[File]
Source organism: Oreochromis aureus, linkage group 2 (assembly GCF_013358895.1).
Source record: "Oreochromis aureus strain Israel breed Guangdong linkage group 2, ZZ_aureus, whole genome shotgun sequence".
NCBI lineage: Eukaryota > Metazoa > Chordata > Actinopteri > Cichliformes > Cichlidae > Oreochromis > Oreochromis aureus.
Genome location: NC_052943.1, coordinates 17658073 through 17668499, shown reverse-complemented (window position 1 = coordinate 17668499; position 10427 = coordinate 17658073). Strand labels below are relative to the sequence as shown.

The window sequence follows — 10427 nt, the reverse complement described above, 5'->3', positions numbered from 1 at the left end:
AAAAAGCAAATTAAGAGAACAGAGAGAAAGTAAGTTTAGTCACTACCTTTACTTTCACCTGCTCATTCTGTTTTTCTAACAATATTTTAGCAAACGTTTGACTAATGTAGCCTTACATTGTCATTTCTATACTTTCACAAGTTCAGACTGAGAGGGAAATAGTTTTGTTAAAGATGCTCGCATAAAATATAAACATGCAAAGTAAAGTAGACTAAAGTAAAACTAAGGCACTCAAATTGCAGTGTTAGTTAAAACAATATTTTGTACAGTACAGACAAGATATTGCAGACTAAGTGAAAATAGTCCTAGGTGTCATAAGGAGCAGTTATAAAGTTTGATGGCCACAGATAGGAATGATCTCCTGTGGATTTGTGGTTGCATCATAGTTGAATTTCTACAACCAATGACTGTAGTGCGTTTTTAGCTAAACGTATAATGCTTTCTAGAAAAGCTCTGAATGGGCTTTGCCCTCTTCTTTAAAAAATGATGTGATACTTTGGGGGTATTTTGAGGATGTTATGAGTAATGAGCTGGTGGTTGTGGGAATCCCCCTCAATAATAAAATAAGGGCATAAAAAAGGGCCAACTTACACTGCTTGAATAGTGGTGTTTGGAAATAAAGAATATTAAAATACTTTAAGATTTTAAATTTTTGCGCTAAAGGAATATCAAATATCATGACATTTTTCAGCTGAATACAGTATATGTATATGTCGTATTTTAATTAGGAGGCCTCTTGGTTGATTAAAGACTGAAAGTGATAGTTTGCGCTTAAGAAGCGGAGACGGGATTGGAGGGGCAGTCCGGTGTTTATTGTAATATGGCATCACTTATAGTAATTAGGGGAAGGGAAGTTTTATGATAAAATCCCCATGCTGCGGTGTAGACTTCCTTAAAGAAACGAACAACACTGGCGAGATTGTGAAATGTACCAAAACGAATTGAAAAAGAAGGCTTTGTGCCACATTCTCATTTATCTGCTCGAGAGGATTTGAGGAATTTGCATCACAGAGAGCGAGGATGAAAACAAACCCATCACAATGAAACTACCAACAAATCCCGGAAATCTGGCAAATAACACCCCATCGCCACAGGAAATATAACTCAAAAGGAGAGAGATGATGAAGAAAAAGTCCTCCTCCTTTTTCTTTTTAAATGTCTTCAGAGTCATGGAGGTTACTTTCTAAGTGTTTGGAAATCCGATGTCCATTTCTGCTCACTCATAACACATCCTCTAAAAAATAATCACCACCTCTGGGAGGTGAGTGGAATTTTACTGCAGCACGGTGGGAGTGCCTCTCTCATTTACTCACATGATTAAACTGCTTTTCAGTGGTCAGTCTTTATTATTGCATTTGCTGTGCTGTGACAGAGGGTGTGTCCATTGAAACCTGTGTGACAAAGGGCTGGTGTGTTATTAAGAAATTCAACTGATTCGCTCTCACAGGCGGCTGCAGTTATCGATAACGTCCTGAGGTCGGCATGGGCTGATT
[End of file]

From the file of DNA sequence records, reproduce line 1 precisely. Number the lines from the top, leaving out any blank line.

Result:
Source organism: Oreochromis aureus, linkage group 2 (assembly GCF_013358895.1).